Friday, September 29, 2017

Fall, Falling, Fallen

It is well and truly Fall. I love this time of year. This is when we have our best weather. Not because the heat of summer has abated, quite the opposite, the weather has finally warmed up. But the sun is less intense. The days are shorter. I hear dead leaves rustling. It's a bittersweet love.

In the garden the plants are growing more slowly, some are senescing. Vegetables and seeds are maturing.

I'm waiting for the big Aji peppers to start ripening, they are always the last.

Aji Amarillo Grande
I might have a good wait still for the Aji Amarillo Grandes. Last season I was harvesting them in December, January and February.

Aji golden
Aji Golden and Joe's Giant are new so I have no idea when they will ripen.

Joe's Giant Aji Amarillo

Aji Angelo?
Don't know what's up with Aji Angelo, it's larger and more wrinkled than the ones I've grown before. Perhaps I mixed up the labels or it crossed, I grew these from seeds that I saved a few years ago. It will be interesting to see what color it is when ripe, a true Aji Angelo should be red.

Taos Red Beans
The dry beans are starting to dry on the vines. The leaves are falling off the Taos Red vines as the bean pods dry. Tarahumara Sitakame is staying green and is sporting a lot of new flowers and baby beans even while there are mature bean pods drying on the vines. It's flowers are day length sensitive so perhaps the shorter days have given it the signal to bloom again.

Tarahumara Sitakame Beans
 Oh what a tale of woe in the corn patch.

Hopi Greasy Head Flour Corn
Hopi Greasy Head was the early favorite of the rodents. I thought first that it was rats, but never a one could I snap in a trap, not near the corn at least (got one in the tomatoes though). Then I thought perhaps it was ground squirrels because some damage was occurring during the day and I had by accident caught a ground squirrel in a trap intended for rats. And then I finally caught a very large and fat vole under the corn plants. Ah, that made sense, voles are active day and night. I have been searching and searching for their burrows but can't find one.

Santo Domingo Rainbow Flour Corn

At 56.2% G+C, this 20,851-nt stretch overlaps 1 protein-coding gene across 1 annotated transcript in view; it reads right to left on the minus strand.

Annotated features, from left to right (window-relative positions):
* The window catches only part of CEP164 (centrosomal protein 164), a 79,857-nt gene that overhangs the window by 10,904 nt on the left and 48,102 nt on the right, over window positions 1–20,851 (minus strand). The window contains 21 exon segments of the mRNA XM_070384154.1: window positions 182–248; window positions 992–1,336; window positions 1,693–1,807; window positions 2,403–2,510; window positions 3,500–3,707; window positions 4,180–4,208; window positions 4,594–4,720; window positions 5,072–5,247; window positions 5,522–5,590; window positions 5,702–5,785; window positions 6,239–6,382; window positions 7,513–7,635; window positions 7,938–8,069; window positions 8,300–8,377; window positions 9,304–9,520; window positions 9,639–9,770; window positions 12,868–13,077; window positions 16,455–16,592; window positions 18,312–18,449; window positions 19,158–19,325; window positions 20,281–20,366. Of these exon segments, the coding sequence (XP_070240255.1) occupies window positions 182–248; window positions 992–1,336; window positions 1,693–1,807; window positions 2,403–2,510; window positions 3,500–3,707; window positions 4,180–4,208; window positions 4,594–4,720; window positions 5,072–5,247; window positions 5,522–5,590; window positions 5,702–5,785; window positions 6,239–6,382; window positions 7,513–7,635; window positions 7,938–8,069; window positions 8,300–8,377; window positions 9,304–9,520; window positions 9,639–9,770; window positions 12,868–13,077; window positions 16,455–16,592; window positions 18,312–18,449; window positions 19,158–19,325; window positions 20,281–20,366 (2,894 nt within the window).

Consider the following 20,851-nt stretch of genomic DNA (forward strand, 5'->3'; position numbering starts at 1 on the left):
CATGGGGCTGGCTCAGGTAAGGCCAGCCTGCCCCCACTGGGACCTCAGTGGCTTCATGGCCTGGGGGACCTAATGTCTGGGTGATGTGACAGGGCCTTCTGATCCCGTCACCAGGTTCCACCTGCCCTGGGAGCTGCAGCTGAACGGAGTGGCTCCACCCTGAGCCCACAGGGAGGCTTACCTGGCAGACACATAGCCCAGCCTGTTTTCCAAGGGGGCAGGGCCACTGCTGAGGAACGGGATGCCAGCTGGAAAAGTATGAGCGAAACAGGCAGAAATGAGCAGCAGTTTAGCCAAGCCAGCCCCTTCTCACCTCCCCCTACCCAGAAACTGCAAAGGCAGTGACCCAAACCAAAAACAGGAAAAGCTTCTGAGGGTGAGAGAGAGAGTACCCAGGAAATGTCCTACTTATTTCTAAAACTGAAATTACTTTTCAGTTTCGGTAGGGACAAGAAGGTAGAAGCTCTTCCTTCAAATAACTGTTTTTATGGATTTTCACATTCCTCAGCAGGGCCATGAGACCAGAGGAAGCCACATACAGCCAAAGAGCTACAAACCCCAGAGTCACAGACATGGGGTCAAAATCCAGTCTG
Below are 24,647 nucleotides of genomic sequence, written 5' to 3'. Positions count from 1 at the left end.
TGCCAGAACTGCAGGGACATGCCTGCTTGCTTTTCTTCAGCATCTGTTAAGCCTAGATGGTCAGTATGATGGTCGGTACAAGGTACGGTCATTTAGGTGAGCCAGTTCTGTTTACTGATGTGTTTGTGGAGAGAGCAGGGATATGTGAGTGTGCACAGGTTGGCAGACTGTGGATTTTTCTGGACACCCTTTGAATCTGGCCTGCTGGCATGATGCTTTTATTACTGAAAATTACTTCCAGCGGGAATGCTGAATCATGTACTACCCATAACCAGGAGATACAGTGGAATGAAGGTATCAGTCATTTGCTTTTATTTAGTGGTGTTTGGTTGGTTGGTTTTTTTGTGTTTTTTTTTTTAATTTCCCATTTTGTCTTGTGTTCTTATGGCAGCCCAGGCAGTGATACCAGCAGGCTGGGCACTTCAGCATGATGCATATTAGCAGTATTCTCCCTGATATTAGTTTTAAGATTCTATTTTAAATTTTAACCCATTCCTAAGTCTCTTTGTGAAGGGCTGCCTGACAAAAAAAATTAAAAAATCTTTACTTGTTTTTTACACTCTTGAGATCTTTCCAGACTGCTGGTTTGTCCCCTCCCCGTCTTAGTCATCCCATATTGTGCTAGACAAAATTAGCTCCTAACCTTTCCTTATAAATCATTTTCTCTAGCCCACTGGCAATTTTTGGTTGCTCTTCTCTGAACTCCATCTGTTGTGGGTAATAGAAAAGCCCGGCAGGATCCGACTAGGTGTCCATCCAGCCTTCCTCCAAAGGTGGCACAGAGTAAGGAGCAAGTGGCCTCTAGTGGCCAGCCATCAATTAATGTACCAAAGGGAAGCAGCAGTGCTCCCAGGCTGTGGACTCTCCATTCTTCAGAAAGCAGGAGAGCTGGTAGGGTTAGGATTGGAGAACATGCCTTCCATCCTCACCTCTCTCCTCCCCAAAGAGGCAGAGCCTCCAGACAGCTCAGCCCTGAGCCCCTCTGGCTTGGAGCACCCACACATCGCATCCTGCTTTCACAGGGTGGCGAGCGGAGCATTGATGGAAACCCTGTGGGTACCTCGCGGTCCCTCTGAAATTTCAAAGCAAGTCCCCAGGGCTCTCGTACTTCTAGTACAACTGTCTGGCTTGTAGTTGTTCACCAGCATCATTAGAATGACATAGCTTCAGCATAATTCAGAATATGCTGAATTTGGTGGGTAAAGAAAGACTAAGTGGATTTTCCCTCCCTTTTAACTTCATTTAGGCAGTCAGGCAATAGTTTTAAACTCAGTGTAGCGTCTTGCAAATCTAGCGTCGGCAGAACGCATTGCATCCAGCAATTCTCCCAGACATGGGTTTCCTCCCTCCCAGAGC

They soon turned their appetites loose on the Santo Domingo Rainbow corn. Are they lazy, do they prefer the Hopi Greasy Head because the plants are so much shorter? They seem to know when the ears of corn are mature and as sweet as they can be. They just chew through the husks, littering the ground with the shreds, until they get to the juicy kernels inside which they devour on the spot. Wrapping the ears in fabric, a tactic which succeeded in protecting the ears last year, was of no avail, they chew right through the fabric. Covering the tops of the ears with hardware cloth, the rodents used to start at the top and work their way down, didn't work this year as it did last year, they attacked from the bottom up instead. Perhaps half of the Hopi Greasy Head ears have fallen prey to the gnawing jaws of rodents. And they found what was probably the only ears of K'uyu Chuspi that managed to get pollinated somehow. That corn was dysfunctional - the tassels were done delivering their pollen well before the ears revealed their silks. I didn't think any ears had been pollinated but the rodents proved me wrong. There's a few fat ears on the last 2 stalks, but it's questionable whether or not there's any kernels developing. The size of the ears are no indication of what's inside, that corn has the thickest husks I've ever seen on any ears of corn, layer upon layer upon layer of husks until you finally get to a teeny tiny little ear inside. I can't believe the rodents just kept gnawing and gnawing and gnawing until they found the little bit of goodness that was to be found. Won't be growing that corn again. I may not bother to grow any sort of corn again - it just ain't worth the heartache and the battles.

Armored Ears of Corn
The remaining ears of corn are now fully encased in hardware cloth. Eat that you effing batards.

K'uyu Chuspi - any kernels in there?

One more sign of fall...

Kurin Kabocha
It will soon be time to gather the winter squash. The skins are hardening and the stems are getting corky.

Monday, September 25, 2017

Harvest Monday - September 25, 2017

Here's what I've been waiting for all summer and of course it's now the first days of fall.

Peppers! All sweet peppers so far.

Shepherd's Ramshorn and Violet Sparkle
Shepherd's Ramshorn has been a regular in my garden since 2012 when I tried a number of short season and/or cool climate adapted sweet peppers. It was an outstanding pepper for it's quality, productivity, and earliness. I tried about a dozen sweet peppers that year and out of all of those there are 3 varieties that have stayed on my must grow list. Shepherd's Ramshorn, Odessa Market, and Lady Bell have been repeat performers for 6 years. Violet Sparkle is back for a second year but only now is it getting a proper evaluation. Last year was a disaster in the pepper patch. Many of the plants were either mowed down by critters or died an early death from powdery mildew. Violet Sparkle yielded a single pepper that ripened in the garden. It was good but one pepper is not enough to base an evaluation upon so I'm trying it again this year. I was waiting for the violet streaks to fade away but it seems that they stay as the background color changes from light green to yellow/orange to red. Those were harvested yesterday and I haven't done anything with them yet so the jury is still out.

Petit Marseillais